Composting Dead Pigs12 February 2015
Amy Quinn and Ciaran Carroll of Teagasc explored the options for composting and presented their findings at the 2014 Pig Farmers Conference.
Currently within the European Union, the composting of dead pigs is not permitted. The cost of dead pig disposal, however, has risen to a level where it is now a significant cost for all pig producers (€200 to 300 per tonne). Therefore it may be the time to consider composting as an alternative strategy for disposing of pig carcasses.
The use of composting as a carcass disposal method is widely used outside of the EU. Other EU member states have investigated the potential of composting and the future legislative changes required.
Research to date has identified that there is no evidence that the product of composting pig and poultry carcasses poses any greater public threat than general food waste.
What Are the Benefits?
Composting of pigs as opposed to rendering is a relatively low-cost method of carcass disposal and could result in substantial savings. While switching to composting would require and initial investment in facilities the subsequent maintenance/ labour cost of these facilities is low.
In cases where a bulking agent (dry organic material, e.g dry straw, sawdust, wood shavings and manure) is not freely available, there is an additional cost of purchasing it. It is estimated that the initial facilities cost would be paid off in a year and a half.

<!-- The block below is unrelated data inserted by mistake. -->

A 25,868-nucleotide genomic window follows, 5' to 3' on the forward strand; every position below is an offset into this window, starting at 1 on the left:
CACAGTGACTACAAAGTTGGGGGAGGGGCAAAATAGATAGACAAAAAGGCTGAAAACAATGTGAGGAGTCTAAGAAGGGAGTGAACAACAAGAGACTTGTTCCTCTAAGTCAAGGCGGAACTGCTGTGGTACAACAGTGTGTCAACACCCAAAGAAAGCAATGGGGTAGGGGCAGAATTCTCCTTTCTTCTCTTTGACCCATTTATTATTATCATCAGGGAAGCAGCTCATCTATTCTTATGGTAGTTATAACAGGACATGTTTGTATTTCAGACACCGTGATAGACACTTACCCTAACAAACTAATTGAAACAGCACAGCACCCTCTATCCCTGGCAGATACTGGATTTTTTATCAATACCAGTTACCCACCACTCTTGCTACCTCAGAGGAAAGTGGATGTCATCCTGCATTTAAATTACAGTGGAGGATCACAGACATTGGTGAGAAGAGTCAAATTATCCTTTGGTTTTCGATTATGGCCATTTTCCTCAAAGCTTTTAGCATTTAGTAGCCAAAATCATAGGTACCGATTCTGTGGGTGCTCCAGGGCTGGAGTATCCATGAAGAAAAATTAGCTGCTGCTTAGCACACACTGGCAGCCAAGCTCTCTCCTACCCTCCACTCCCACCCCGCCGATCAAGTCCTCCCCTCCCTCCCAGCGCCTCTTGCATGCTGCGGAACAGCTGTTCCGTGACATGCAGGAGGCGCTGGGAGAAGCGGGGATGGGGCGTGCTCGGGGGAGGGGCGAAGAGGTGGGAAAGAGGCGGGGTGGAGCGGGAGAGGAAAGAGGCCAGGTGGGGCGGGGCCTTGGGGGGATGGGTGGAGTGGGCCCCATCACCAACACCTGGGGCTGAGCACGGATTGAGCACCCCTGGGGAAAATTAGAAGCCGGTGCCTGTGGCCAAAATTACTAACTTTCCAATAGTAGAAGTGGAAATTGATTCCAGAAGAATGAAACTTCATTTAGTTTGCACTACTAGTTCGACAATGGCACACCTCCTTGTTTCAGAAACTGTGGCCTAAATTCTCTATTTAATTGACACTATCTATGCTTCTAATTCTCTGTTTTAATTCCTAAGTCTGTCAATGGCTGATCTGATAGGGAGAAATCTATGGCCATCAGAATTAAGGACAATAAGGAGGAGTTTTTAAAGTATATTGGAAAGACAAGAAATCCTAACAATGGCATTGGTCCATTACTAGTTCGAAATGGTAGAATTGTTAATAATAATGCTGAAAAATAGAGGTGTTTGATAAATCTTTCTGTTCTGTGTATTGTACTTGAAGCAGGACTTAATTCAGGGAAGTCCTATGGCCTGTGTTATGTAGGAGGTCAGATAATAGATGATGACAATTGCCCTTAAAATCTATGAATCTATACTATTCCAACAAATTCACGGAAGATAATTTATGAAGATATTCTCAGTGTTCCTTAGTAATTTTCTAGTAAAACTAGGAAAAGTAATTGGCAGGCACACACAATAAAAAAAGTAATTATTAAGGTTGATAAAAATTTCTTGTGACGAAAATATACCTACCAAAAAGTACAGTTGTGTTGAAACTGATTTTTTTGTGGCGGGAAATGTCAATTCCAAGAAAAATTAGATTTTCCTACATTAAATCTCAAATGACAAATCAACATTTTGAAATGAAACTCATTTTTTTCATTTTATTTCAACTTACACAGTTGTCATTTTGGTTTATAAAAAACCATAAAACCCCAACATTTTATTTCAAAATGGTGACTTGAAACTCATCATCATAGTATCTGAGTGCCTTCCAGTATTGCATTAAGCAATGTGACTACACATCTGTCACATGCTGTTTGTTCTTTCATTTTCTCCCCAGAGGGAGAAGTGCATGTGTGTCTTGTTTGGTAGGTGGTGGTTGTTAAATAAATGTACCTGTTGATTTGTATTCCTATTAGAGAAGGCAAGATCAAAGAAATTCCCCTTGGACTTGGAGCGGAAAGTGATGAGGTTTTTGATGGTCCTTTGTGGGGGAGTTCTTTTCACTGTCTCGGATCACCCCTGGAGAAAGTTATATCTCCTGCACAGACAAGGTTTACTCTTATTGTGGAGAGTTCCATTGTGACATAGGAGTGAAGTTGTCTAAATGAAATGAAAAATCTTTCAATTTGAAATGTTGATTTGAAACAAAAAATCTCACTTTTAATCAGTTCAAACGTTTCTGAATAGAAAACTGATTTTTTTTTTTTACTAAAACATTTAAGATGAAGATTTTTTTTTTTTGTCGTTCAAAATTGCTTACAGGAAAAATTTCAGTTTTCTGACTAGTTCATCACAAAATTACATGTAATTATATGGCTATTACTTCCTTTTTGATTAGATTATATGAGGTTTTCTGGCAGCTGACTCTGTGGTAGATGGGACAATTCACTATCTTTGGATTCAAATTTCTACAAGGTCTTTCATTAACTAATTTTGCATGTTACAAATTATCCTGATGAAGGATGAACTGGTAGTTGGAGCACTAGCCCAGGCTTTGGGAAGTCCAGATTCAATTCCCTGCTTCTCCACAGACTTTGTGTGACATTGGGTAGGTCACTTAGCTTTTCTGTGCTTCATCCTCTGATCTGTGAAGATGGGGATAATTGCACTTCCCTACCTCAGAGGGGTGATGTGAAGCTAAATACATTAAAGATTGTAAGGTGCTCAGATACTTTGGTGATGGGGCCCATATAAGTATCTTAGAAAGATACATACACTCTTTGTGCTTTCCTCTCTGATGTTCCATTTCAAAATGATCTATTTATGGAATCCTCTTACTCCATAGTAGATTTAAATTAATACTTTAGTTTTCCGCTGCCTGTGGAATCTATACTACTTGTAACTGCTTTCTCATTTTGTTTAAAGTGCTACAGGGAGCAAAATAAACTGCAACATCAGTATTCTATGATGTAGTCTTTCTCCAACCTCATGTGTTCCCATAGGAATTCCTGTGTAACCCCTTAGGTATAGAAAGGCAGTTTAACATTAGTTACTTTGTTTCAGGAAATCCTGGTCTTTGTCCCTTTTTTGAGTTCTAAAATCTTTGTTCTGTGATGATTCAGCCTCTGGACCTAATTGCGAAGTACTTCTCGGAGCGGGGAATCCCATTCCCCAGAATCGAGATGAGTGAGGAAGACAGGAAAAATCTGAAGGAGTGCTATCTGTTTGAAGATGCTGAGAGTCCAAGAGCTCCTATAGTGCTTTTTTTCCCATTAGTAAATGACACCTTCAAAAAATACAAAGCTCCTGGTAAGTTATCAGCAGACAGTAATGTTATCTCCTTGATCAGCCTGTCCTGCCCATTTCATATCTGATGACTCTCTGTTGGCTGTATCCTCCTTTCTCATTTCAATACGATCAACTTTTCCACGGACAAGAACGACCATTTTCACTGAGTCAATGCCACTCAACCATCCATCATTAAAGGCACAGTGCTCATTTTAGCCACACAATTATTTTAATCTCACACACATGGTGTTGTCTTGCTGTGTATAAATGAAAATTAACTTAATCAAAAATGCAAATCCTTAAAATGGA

In the US and Canada, the final composted product can be used as a valuable soil amendment or organic fertiliser. The European Food Safety Authority, however, currently considers the composted product still to be an animal by-product and thus must be disposed of through incineration due to the perceived risk to the food chain due to pathogen survival during composting.
Additionally composting on farm would eliminate the bio-security risk posed by collection trucks and may reduce the storage time of dead pigs on farm before disposal/collection.
In addition, if diseased pigs are present on a unit, on-site composting will aid the prevention of disease spreading.
How Does Composting Work?
Composting is a natural biological process whereby microorganisms breakdown/ decompose organic materials by aerobic (requires oxygen) decomposition. This process can be used to break down animal carcasses by controlling the environmental conditions required.
Carcass composting uses organic by-products, such as dead pigs, straw or sawdust, and converts them into odourless, inoffensive, generally pathogen-free product that can be used as a soil amendment or organic fertilizer or alternatively may be incinerated, depending on governing legislation. It is very similar to composting garden waste. Microorganisms consume oxygen and feed on the organic substrates to produce carbon dioxide, water, heat and a stabilised organic matter called humus. The speed and efficiency of this aerobic process depends on the temperature, nutrients, moisture, oxygen availability and particle size.
A temperature of 55°C is optimum for both the composting process and for destroying pathogens and should be regularly monitored throughout the composting phases as it acts as an indicator that the composting is progressing well. In North Carolina, research compost piles reaching temperatures of over 55°C, killed off most of the Salmonella and all of the Erysipelas in the compost pile.